The strange oscillations that first emanated from the small synthesizer factory of Robert Moog, Ph.D. ’65, more than a half-century ago in the quiet village of Trumansburg, New York, have become signature sounds reverberating throughout the history of electronic music – from Wendy Carlos to Daft Punk; from Emerson, Lake and Palmer to Flying Lotus.
In honor of the inventor of the now-ubiquitous Moog synthesizer, and to celebrate the opening of Moog’s archive at Cornell University Library, the university is hosting “When Machines Rock: A Celebration of Robert Moog and Electronic Music,” March 5–7, featuring talks, workshops, an exhibition opening and performances on and off campus.
All on-campus events are free and open to the public. The full schedule of events can be viewed on the library website.
The festival showcases artists from a wide sonic spectrum, including synth-pop icon Gary Numan, electroclash band ADULT, beat-maker and multimedia artist Suzi Analogue, and electronic music pioneer Suzanne Ciani.
“When Machines Rock” also brings together panels and presentations by Moog specialists and colleagues, along with representatives from Moog Music Inc. and the Bob Moog Foundation.
“I’m looking forward to sharing my father’s history and to lending a unique family perspective to the celebration,” said Michelle Moog-Koussa, the executive director of the Bob Moog Foundation, which she said aims to “inspire people of all ages through the intersections of science, music and imagination, which are at the heart of Bob’s pioneering legacy.
“By bringing his life and legacy to the fore through original source documents,” Moog-Koussa said, “and through the sharing of oral histories via the panels and discussions, this celebration echoes our mission and ultimately helps carry it forward to the Cornell community.”
Opening with a reception during the festival, the exhibition “Electrifying Music: The Life and Legacy of Robert Moog” features pieces from Moog’s archive, which was donated to Cornell University Library in 2013, eight years after the inventor’s death.
The exhibition – running through Oct. 16 in the Division of Rare and Manuscript Collections, Carl A. Kroch Library – sheds light on Moog’s time at Cornell, where he completed his doctorate in engineering physics; and in Trumansburg, where he founded and ran his first factory. “Electrifying Music” also provides insights into Moog’s close collaborations with musicians.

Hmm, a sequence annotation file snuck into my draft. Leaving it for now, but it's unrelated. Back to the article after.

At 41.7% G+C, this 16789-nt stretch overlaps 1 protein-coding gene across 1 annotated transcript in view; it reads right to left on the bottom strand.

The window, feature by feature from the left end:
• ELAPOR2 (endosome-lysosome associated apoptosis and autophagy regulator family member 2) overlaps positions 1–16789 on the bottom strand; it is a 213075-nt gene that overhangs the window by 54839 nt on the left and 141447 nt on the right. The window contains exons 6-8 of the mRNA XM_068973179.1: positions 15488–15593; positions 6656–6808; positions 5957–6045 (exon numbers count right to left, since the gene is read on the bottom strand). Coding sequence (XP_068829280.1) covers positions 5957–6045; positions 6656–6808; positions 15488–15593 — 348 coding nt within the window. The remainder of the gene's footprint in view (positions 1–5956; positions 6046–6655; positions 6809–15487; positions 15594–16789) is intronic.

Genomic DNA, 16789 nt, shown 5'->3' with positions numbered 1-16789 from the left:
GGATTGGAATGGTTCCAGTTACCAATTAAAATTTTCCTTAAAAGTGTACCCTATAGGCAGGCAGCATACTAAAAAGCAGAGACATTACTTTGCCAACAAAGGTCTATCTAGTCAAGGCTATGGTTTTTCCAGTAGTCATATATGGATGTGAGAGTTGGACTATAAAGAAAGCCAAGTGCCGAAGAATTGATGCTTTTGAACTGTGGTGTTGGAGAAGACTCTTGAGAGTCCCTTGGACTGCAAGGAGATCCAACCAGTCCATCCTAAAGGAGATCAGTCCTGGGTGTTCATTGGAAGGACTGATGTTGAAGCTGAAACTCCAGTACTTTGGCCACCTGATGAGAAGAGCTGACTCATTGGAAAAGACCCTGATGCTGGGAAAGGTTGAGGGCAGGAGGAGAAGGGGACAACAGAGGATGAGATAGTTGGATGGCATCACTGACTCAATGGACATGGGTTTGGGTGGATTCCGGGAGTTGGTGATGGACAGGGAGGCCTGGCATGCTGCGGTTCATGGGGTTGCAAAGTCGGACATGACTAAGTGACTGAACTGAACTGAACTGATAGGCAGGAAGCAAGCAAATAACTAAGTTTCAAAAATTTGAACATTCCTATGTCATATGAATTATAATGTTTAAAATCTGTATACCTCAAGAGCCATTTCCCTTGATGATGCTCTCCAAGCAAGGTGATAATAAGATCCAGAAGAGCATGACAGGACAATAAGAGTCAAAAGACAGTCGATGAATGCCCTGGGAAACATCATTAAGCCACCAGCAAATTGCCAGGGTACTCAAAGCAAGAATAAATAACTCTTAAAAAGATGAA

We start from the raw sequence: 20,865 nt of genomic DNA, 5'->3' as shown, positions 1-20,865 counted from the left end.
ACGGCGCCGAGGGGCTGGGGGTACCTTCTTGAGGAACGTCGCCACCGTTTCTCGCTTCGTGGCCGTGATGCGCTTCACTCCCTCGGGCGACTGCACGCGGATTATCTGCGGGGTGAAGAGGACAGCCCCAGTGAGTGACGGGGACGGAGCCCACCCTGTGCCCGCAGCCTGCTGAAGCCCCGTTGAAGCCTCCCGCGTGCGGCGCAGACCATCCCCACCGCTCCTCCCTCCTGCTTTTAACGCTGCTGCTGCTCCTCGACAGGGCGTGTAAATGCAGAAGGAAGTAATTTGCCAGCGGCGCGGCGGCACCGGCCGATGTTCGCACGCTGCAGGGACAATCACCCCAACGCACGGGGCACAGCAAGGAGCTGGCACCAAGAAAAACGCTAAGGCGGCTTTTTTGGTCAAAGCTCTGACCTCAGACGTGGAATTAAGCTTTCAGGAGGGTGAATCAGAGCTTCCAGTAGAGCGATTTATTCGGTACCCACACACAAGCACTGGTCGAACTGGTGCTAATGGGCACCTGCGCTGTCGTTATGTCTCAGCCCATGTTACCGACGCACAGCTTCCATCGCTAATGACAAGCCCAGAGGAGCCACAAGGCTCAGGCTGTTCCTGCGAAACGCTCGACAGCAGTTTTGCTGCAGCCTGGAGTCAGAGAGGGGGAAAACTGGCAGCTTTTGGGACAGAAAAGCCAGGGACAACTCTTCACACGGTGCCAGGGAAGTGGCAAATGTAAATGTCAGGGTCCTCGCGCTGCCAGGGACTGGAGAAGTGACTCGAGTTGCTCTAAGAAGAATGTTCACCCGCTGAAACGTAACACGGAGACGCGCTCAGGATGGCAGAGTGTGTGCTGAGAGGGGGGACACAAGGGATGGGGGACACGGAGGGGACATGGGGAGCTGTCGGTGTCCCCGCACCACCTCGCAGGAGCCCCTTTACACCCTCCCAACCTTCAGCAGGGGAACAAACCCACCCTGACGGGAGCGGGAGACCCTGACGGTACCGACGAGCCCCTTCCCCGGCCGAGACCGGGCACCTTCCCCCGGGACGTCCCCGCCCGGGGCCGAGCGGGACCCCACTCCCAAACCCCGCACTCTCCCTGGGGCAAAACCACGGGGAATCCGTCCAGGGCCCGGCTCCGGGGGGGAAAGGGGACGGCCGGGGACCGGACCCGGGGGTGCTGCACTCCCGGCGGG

Artifacts on display include Moog’s student notebooks and his doctoral dissertation, “Ultrasonic Absorption in Sodium Chloride;” early drawings, circuit diagrams and schematics; marketing and sales documentation (including for purchases by the Beatles and the Beach Boys); Moog’s soldering iron and other tools; and prototypes of synthesizer controllers and modules. Visitors to the exhibition will also have the chance to play a synthesizer and theremin, on loan from Moog Music Inc.
“I am excited to showcase this fantastic archive with the exhibition and the celebration,” said Judith Peraino, music professor in the College of Arts and Sciences, and co-organizer of the festival. “Bob Moog combined his ingenuity and a personal touch to create his electronic instruments, working directly with musicians to build what they needed.
“Moog synthesizers changed our musical world,” Peraino said. “And so much of that happened right here, in Ithaca and Trumansburg. It’s a treasure for scholars, students, musicians and community members.”
Katherine Reagan, festival co-organizer and the Ernest L. Stern Curator of Rare Books and Manuscripts, said the library is “thrilled” to honor Moog.
“We are grateful that his family and community have entrusted us with the care of his archive,” said Reagan. “A focus of our collecting program at the library is to make sure that contemporary genres of music are intimately connected not just with the faculty and academics but also with musicians, practitioners and artists.”
Peraino and Reagan collaborated with concert promoter DSP Shows on holding live performances by ADULT and Suzi Analogue at The Haunt, a music venue in downtown Ithaca. “We’re trying to get the community up to the hill and get the hill down to the Haunt to create a vibrant exchange,” said Peraino.
Trevor Pinch, an electronic musician and the Goldwin Smith Professor of Science and Technology Studies (A&S), agreed that community engagement is a vital part of celebrating Moog’s legacy.
“It’s an activity the whole community can take part in,” said Pinch, referring to a synth-building workshop he is leading with Ithaca-based musician Jordan Aceto. “You don’t need any knowledge of electronics to do it. And it’s a good way of introducing the idea that you can actually build your own electronic music devices.”
Moog himself started out as a young tinkerer, according to Pinch, author of “Analog Days: The Invention and Impact of the Moog Synthesizer.”
“When Machines Rock” is supported by the Department of Music; the Milstein Program in Technology and Humanity; Cornell University Library; the Department of Science and Technology Studies; the Department of Applied and Engineering Physics; the Cornell Center for Historical Keyboards; the American Studies Program; the College of Arts and Sciences; the Society for the Humanities; the Feminist, Gender and Sexuality Studies Program; and Lesbian, Gay, Bisexual and Transgender Studies.
The exhibition is funded by the Stephen E. ’58, MBA ’59 and Evalyn Edwards ’60 Milman Exhibition Fund, with additional contributions from Moog Music Inc.
Jose Beduya is a staff writer, editor and social media coordinator for Cornell University Library.